Footnotes (280)



Jurisdictional Procedure

Justin R. Pidot

University of Denver Sturm College of Law

January 22, 2012

54 William & Mary Law Review 1 (2012)

Scholars have lavished attention on the substance of doctrines of jurisdiction such as standing, mootness, diversity, and federal question. They have left largely unexamined, however, the procedures courts use to address these doctrines; collectively, I refer to these procedures as “jurisdictional procedure.” Jurisdictional procedure is unique because federal courts possess an unqualified obligation to identify and decide issues of subject matter jurisdiction even if these issues are overlooked by the parties and lower courts. Courts have reached no consensus about how to identify the facts necessary to effectuate this obligation. The confluence of court-initiated legal inquiry and unpredictable factual investigation has profound consequences for the administration of justice.

The courts’ duty to inquire into jurisdiction departs dramatically from the adversarial norms that dominate the American legal system. But this departure is necessary to preserve separation of powers. As judicial review and judicial supremacy have gained acceptance, courts have transcended the system of checks and balances through which the Constitution seeks to constrain federal power. In the absence of external checks on judicial authority, self-applied jurisdictional limitations, effectuated through an inquisitorial procedure nested within our adversarial system, fill a crucial role.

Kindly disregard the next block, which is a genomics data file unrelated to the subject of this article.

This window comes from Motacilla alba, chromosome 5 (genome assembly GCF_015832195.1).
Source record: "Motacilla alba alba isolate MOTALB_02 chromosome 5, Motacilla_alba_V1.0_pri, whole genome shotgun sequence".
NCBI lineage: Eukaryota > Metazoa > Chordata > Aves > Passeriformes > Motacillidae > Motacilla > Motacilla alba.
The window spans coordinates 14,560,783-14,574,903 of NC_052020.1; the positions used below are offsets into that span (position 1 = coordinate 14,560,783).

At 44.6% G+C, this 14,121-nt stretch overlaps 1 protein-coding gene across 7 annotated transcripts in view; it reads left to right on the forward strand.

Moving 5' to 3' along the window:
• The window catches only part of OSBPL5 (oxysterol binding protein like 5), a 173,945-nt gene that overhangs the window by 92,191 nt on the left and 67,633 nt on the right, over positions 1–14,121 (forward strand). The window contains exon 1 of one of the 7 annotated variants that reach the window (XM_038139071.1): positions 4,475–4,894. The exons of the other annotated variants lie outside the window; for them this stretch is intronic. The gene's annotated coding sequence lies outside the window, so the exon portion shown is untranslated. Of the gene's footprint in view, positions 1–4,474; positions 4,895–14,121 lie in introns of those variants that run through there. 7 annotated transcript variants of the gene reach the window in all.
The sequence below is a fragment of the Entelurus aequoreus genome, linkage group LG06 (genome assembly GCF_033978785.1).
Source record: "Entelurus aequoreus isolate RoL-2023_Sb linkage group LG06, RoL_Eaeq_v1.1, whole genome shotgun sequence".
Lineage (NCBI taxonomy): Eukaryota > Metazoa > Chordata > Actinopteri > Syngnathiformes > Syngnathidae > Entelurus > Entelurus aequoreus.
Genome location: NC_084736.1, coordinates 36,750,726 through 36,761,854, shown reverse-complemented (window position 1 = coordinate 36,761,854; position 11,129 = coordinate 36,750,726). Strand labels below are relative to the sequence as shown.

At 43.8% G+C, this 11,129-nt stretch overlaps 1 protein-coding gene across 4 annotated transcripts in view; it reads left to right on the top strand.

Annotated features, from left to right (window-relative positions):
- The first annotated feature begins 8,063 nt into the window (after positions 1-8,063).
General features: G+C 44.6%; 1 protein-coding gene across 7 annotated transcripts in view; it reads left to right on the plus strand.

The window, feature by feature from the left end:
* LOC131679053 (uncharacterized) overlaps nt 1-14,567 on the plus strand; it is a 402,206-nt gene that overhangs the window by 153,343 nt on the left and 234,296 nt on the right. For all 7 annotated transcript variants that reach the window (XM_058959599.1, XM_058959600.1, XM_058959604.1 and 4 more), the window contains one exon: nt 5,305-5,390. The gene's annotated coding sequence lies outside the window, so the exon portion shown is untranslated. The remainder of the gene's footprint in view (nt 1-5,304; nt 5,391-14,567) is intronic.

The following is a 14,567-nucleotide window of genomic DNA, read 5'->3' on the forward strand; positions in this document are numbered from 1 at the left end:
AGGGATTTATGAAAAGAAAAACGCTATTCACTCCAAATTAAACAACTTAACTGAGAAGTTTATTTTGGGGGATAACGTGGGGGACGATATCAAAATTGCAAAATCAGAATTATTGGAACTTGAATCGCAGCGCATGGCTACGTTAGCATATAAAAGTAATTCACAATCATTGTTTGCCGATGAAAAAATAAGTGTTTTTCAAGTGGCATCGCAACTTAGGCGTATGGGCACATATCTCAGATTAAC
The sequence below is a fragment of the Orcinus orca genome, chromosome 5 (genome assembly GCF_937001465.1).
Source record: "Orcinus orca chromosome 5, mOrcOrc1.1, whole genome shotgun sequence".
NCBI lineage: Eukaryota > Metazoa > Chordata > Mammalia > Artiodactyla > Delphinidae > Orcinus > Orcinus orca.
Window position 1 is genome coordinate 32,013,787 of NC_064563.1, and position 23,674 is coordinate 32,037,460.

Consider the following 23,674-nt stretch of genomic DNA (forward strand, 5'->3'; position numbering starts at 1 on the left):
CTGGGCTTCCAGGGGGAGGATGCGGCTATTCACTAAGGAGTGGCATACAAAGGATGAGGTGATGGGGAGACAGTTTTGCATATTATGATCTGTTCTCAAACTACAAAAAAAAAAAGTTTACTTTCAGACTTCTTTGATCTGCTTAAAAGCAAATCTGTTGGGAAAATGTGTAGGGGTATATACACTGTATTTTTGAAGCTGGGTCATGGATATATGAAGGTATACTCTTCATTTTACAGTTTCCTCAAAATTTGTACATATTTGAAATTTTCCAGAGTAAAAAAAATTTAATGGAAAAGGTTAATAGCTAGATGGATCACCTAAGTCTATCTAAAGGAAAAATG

In inquiring into jurisdiction, courts often require parties to have developed the facts related to jurisdiction in the district court, even if the jurisdictional issue was not identified during that stage of the litigation. This marriage of traditional adversarial rules allocating responsibility to parties and the largely inquisitorial duty of courts to inquire into jurisdiction creates several problems. First, plaintiffs unfairly have their cases dismissed without the opportunity to provide facts related to newly arising jurisdictional concerns. Second, judicial resources go to waste because in some circumstances plaintiffs can file new claims that will require entirely new judicial proceedings. And third, courts inaccurately dismiss cases in circumstances where jurisdiction would plainly exist if the court considered a completed factual record.

Courts can remain true to separation of powers principles while avoiding the pitfalls that often arise out of current jurisdictional procedure. To do so, they should investigate the facts necessary to correctly assess their jurisdiction. A duty to investigate jurisdictional facts would enable courts to balance their obligations to act where they have jurisdiction and dismiss where they do not. It would more fully vindicate separation of powers. And, ultimately, it would create a fairer, more efficient, and more accurate legal process.

Number of Pages in PDF File: 81

Keywords: federal courts, federal jurisdiction, standing, ripeness, mootness, subject matter jurisdiction, environment, public interest, climate change, adversarial system, inquisitorial system

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Date posted: June 26, 2011 ; Last revised: March 26, 2013

Suggested Citation

Pidot, Justin R., Jurisdictional Procedure (January 22, 2012). 54 William & Mary Law Review 1 (2012). Available at SSRN: https://ssrn.com/abstract=1872623 or http://dx.doi.org/10.2139/ssrn.1872623

Contact Information

Justin R. Pidot (Contact Author)
University of Denver Sturm College of Law ( email )
2255 E. Evans Avenue
Denver, CO 80208
United States

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